Recently, I spoke at a couple of job clubs to groups of people looking for employment. With over half of our current workforce (unemployed and employed) looking for work that fulfills them, traditional search methods leave much to be desired. Historically, we may have limited our search to skills match, the job description, geographic location and pay. But, with the rising demand for emotional fulfillment as additional criteria, particularly from the Boomers and Millennials, the world of business is beginning to wake up to the sobering fact that if they don’t provide a values exchange with their workforce, they will be facing a decisive talent gap in the upcoming years.
We know that a value match increases the odds of success in terms of both emotional fulfillment and continued growth within the organization. How often have you started work at a company only to discover that your values simply are not the same? This often leads to frustration, disrespect, general discord and the high probability that the job will not be sustainable. You know what your values are but how do you figure out the values of business entities or organizations that are of interest to you? MORE
First, it is important to realize that company values written on a website or on a company plaque may not actually be representative of the core values at play. As usual, it is going to take some research on your part to get a real sense of whether the values as written are (a) an integral part of the way the leaders manage the companies and (b) the guideposts that employees use when making decisions throughout their workdays. These principles and beliefs form the core of the culture and brand of the company.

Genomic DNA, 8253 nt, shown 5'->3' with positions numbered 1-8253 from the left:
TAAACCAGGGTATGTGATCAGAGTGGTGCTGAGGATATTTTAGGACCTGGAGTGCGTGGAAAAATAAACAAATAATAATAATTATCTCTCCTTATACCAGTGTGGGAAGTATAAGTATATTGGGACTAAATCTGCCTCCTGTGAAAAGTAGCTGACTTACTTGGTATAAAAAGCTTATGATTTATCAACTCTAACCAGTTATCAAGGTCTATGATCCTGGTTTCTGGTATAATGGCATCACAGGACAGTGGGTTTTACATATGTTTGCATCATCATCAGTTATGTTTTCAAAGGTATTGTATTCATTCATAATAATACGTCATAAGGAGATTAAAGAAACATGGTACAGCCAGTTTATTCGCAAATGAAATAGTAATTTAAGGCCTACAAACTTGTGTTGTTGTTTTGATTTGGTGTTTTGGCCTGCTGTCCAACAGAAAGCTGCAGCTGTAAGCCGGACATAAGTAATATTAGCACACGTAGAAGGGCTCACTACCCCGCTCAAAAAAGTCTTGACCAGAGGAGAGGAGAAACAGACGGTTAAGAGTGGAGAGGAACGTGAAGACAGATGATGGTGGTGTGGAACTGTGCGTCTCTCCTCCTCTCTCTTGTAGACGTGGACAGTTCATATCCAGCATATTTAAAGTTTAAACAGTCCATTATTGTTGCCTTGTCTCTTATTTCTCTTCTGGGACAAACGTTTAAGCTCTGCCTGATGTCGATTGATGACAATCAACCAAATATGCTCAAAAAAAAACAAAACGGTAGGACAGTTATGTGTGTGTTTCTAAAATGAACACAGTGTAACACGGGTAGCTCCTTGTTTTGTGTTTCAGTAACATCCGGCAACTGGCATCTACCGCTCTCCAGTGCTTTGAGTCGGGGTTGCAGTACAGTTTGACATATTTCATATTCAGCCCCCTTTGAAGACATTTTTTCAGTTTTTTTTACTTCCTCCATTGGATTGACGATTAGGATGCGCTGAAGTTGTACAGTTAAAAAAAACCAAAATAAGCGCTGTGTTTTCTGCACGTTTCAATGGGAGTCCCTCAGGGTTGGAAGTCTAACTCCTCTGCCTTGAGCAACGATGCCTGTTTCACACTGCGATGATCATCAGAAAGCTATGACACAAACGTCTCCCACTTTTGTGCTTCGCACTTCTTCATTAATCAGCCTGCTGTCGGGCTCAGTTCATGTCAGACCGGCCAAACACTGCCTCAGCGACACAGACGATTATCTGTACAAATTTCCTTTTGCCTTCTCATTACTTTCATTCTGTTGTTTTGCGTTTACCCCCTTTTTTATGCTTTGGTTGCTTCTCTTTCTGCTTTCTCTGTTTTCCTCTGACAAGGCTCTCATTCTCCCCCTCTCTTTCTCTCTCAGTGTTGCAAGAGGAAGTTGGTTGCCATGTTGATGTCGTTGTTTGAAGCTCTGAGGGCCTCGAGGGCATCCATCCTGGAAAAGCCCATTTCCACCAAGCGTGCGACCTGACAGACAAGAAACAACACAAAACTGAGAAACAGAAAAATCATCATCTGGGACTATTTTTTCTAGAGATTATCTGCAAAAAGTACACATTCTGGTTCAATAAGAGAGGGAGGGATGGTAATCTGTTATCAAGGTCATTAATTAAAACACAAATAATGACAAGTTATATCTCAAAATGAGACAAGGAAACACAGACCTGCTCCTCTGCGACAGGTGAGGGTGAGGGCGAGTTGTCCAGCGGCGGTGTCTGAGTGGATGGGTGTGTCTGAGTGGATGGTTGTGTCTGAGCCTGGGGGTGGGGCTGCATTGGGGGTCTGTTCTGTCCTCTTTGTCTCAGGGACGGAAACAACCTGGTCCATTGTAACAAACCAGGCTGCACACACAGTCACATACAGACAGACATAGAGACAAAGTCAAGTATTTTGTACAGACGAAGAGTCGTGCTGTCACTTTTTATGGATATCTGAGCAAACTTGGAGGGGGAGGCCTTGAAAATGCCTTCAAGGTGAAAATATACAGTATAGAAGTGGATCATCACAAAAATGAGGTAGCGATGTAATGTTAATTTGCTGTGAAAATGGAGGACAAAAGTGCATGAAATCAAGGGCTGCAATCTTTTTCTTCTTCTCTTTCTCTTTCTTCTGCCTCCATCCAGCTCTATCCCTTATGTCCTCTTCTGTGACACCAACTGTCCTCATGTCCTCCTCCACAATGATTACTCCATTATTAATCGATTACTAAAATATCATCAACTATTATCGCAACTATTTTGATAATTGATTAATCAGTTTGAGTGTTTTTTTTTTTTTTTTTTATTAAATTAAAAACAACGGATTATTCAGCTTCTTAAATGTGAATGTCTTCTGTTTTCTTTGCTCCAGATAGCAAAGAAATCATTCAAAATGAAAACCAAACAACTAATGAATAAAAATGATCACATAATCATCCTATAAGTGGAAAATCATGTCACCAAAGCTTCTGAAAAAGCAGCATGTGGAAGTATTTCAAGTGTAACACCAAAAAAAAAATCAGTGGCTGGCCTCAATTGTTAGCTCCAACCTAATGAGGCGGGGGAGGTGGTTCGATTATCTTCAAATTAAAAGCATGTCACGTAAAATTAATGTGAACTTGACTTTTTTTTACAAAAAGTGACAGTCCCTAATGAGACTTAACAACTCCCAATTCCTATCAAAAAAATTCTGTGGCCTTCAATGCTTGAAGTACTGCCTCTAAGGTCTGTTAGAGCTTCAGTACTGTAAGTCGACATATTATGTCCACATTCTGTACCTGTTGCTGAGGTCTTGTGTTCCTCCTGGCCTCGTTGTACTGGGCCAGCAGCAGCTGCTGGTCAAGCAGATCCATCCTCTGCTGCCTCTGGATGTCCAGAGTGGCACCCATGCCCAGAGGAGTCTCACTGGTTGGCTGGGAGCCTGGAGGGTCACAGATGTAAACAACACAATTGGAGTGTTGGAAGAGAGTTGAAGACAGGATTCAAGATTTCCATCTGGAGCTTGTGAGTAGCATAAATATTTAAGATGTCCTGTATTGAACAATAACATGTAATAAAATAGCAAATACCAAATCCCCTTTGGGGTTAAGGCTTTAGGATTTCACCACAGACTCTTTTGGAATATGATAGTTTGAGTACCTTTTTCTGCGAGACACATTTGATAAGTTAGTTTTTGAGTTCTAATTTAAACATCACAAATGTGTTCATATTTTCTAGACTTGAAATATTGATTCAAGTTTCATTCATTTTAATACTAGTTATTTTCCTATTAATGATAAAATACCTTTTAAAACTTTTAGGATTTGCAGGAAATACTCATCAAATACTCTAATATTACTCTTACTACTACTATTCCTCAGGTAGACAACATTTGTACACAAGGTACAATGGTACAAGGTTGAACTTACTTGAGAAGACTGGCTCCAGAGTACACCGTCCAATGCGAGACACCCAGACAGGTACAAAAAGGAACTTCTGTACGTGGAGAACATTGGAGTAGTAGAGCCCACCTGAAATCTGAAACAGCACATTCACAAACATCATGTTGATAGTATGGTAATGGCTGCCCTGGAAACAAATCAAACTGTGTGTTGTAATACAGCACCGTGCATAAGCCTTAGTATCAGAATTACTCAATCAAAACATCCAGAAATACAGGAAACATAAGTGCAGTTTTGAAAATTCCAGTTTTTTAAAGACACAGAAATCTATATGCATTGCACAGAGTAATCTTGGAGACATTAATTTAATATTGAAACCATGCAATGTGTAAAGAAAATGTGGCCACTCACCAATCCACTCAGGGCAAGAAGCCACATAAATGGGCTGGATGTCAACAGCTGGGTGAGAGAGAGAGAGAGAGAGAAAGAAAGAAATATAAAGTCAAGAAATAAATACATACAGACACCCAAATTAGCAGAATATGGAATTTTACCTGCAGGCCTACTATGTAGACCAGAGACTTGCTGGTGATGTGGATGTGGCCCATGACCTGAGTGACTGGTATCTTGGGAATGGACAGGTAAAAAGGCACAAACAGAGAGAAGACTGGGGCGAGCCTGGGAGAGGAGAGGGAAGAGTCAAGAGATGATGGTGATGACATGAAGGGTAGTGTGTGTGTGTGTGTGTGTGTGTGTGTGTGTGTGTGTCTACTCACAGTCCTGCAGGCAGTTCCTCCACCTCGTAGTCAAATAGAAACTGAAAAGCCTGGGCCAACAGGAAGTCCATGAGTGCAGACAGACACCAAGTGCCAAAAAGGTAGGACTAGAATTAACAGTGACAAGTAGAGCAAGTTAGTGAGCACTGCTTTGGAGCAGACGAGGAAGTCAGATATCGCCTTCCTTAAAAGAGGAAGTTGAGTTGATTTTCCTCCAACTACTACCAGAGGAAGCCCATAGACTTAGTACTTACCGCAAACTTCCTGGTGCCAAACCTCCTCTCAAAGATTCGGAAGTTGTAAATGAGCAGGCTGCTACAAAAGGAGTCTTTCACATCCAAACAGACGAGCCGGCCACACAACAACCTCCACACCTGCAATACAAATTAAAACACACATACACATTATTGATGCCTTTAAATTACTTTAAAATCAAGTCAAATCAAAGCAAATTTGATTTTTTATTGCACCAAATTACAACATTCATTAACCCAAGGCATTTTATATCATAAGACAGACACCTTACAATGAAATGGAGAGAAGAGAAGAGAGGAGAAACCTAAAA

There are many ways to find out answers to your questions. Some resources that may be helpful are:
Company career page
LinkedIn company profile
Facebook company page
Twitter company page
Amazon and Yelp
Google (or any browser) search
Job board postings
Job board company description/page
Whether you ask questions at an interview, or to others outside of the company, as you are investigating common values, some things you might consider are:
Are the employees “brand ambassadors” of the company, proud of the company’s products/services and excited to work there?
Does the company have mentoring, internship or training programs?
Is the employee base diversified and is there pay equality?
Are the leaders of the company role models creating confidence in their employees and other stakeholders?
Do the leaders provide a culture of innovation and a sense of ownership?
How are core values communicated and enforced throughout the company?
Are vendors paid in a timely manner? Are their relationships with the company in integrity?
Are investors interested in the sustainability of the business as well as the rate of return?
Is the company environmentally conscious reducing any negative footprint?
Does the company have a solid compliance program?
Does the company partner with non-profits in their local community in ways other than cash donations such as employee or customer engagement programs?
These type questions are just the beginning of your research. Part of a successful Value Match is voicing the things that mean the most to you. When people are shopping for a house, they don’t start by looking at the number of bedrooms and baths the house has. They instead identify whether they want to live in a metropolitan or urban area, study the school district, figure out what their boundaries are in terms of travel and commute time and evaluate the general makeup of the neighborhood. They look at this more substantive criteria in terms of the things that they value to ensure a quality life first. This is not unlike the search you should conduct for work that gives you emotional dollars as well as greenbacks. Ultimately, each piece to a jigsaw puzzle is unique but when fit together, they contribute to the completed masterpiece.
Copyright © 2017 Linda Lattimore
Social Responsibility Toolkit